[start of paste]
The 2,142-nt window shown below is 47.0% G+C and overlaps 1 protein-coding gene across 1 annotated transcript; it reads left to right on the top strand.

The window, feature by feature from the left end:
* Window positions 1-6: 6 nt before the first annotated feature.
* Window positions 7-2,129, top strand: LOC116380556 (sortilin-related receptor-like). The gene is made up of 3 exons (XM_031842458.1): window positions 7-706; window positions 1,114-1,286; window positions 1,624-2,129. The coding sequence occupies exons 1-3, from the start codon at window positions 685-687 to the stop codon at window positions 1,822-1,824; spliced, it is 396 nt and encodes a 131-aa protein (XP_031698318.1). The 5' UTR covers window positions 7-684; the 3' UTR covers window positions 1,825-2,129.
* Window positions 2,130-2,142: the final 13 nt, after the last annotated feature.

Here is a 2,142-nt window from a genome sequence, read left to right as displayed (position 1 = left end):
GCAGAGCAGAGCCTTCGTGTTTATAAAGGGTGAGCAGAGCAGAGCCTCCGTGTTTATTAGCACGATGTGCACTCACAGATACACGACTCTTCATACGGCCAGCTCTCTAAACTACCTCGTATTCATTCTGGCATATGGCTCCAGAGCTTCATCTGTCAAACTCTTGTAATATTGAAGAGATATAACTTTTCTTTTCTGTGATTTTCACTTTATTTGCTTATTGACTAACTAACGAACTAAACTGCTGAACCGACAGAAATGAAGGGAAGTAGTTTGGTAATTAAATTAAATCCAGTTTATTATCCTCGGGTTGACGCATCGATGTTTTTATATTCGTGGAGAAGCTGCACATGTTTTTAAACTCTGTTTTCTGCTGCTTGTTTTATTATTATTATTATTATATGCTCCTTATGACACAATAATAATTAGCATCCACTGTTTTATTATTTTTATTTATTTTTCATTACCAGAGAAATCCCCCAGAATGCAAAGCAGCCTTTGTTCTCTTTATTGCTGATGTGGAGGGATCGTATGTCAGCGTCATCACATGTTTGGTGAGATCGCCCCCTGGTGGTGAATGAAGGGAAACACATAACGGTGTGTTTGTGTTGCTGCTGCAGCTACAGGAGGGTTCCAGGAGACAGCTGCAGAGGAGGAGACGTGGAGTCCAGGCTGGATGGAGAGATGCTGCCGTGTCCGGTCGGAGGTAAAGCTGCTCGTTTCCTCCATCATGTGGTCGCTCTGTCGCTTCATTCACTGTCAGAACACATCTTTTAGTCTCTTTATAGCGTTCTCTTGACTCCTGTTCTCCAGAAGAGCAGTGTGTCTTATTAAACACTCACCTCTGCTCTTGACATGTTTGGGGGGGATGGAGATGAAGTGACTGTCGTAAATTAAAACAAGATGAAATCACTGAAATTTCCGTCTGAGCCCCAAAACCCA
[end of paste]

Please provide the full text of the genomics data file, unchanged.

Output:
The 2,142-nt window shown below is 47.0% G+C and overlaps 1 protein-coding gene across 1 annotated transcript; it reads left to right on the top strand.

The window, feature by feature from the left end:
* Window positions 1-6: 6 nt before the first annotated feature.
* Window positions 7-2,129, top strand: LOC116380556 (sortilin-related receptor-like). The gene is made up of 3 exons (XM_031842458.1): window positions 7-706; window positions 1,114-1,286; window positions 1,624-2,129. The coding sequence occupies exons 1-3, from the start codon at window positions 685-687 to the stop codon at window positions 1,822-1,824; spliced, it is 396 nt and encodes a 131-aa protein (XP_031698318.1). The 5' UTR covers window positions 7-684; the 3' UTR covers window positions 1,825-2,129.
* Window positions 2,130-2,142: the final 13 nt, after the last annotated feature.

Here is a 2,142-nt window from a genome sequence, read left to right as displayed (position 1 = left end):
GCAGAGCAGAGCCTTCGTGTTTATAAAGGGTGAGCAGAGCAGAGCCTCCGTGTTTATTAGCACGATGTGCACTCACAGATACACGACTCTTCATACGGCCAGCTCTCTAAACTACCTCGTATTCATTCTGGCATATGGCTCCAGAGCTTCATCTGTCAAACTCTTGTAATATTGAAGAGATATAACTTTTCTTTTCTGTGATTTTCACTTTATTTGCTTATTGACTAACTAACGAACTAAACTGCTGAACCGACAGAAATGAAGGGAAGTAGTTTGGTAATTAAATTAAATCCAGTTTATTATCCTCGGGTTGACGCATCGATGTTTTTATATTCGTGGAGAAGCTGCACATGTTTTTAAACTCTGTTTTCTGCTGCTTGTTTTATTATTATTATTATTATATGCTCCTTATGACACAATAATAATTAGCATCCACTGTTTTATTATTTTTATTTATTTTTCATTACCAGAGAAATCCCCCAGAATGCAAAGCAGCCTTTGTTCTCTTTATTGCTGATGTGGAGGGATCGTATGTCAGCGTCATCACATGTTTGGTGAGATCGCCCCCTGGTGGTGAATGAAGGGAAACACATAACGGTGTGTTTGTGTTGCTGCTGCAGCTACAGGAGGGTTCCAGGAGACAGCTGCAGAGGAGGAGACGTGGAGTCCAGGCTGGATGGAGAGATGCTGCCGTGTCCGGTCGGAGGTAAAGCTGCTCGTTTCCTCCATCATGTGGTCGCTCTGTCGCTTCATTCACTGTCAGAACACATCTTTTAGTCTCTTTATAGCGTTCTCTTGACTCCTGTTCTCCAGAAGAGCAGTGTGTCTTATTAAACACTCACCTCTGCTCTTGACATGTTTGGGGGGGATGGAGATGAAGTGACTGTCGTAAATTAAAACAAGATGAAATCACTGAAATTTCCGTCTGAGCCCCAAAACCCA